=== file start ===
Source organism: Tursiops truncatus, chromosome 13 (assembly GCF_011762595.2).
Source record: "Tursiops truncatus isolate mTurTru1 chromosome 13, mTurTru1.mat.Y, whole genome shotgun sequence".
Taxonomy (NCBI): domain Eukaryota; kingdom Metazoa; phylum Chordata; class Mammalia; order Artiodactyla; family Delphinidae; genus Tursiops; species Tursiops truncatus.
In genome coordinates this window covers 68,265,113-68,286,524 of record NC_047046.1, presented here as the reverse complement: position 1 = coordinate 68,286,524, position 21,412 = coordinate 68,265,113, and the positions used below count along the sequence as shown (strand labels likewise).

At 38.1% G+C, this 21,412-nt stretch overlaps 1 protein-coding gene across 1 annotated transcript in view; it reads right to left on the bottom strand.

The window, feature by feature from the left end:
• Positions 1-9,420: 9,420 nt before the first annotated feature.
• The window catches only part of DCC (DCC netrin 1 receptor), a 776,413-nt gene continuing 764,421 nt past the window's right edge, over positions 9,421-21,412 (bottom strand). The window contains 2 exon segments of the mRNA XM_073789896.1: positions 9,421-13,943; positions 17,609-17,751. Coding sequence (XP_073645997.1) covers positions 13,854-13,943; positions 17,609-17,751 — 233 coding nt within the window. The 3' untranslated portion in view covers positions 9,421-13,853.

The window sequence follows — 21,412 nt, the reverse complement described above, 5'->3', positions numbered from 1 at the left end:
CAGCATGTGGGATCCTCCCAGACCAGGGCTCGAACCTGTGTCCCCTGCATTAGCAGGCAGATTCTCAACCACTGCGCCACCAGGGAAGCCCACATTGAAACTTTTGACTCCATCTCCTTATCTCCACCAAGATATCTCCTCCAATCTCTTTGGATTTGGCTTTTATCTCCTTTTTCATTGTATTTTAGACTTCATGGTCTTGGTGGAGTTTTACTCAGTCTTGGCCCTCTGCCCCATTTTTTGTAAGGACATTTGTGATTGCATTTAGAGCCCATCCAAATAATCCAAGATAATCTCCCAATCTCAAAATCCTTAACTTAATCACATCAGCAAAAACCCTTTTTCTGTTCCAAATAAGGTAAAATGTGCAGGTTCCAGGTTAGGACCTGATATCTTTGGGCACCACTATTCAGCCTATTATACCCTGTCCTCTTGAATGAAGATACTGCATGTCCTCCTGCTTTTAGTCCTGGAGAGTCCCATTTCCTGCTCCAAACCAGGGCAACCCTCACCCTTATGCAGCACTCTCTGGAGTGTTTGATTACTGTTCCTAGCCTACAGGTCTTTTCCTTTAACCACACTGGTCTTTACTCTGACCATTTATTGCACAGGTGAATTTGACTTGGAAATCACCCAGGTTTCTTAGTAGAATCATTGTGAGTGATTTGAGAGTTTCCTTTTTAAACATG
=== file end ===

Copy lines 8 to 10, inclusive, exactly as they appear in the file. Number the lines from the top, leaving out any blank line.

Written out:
• The window catches only part of DCC (DCC netrin 1 receptor), a 776,413-nt gene continuing 764,421 nt past the window's right edge, over positions 9,421-21,412 (bottom strand). The window contains 2 exon segments of the mRNA XM_073789896.1: positions 9,421-13,943; positions 17,609-17,751. Coding sequence (XP_073645997.1) covers positions 13,854-13,943; positions 17,609-17,751 — 233 coding nt within the window. The 3' untranslated portion in view covers positions 9,421-13,853.

The window sequence follows — 21,412 nt, the reverse complement described above, 5'->3', positions numbered from 1 at the left end:
CAGCATGTGGGATCCTCCCAGACCAGGGCTCGAACCTGTGTCCCCTGCATTAGCAGGCAGATTCTCAACCACTGCGCCACCAGGGAAGCCCACATTGAAACTTTTGACTCCATCTCCTTATCTCCACCAAGATATCTCCTCCAATCTCTTTGGATTTGGCTTTTATCTCCTTTTTCATTGTATTTTAGACTTCATGGTCTTGGTGGAGTTTTACTCAGTCTTGGCCCTCTGCCCCATTTTTTGTAAGGACATTTGTGATTGCATTTAGAGCCCATCCAAATAATCCAAGATAATCTCCCAATCTCAAAATCCTTAACTTAATCACATCAGCAAAAACCCTTTTTCTGTTCCAAATAAGGTAAAATGTGCAGGTTCCAGGTTAGGACCTGATATCTTTGGGCACCACTATTCAGCCTATTATACCCTGTCCTCTTGAATGAAGATACTGCATGTCCTCCTGCTTTTAGTCCTGGAGAGTCCCATTTCCTGCTCCAAACCAGGGCAACCCTCACCCTTATGCAGCACTCTCTGGAGTGTTTGATTACTGTTCCTAGCCTACAGGTCTTTTCCTTTAACCACACTGGTCTTTACTCTGACCATTTATTGCACAGGTGAATTTGACTTGGAAATCACCCAGGTTTCTTAGTAGAATCATTGTGAGTGATTTGAGAGTTTCCTTTTTAAACATG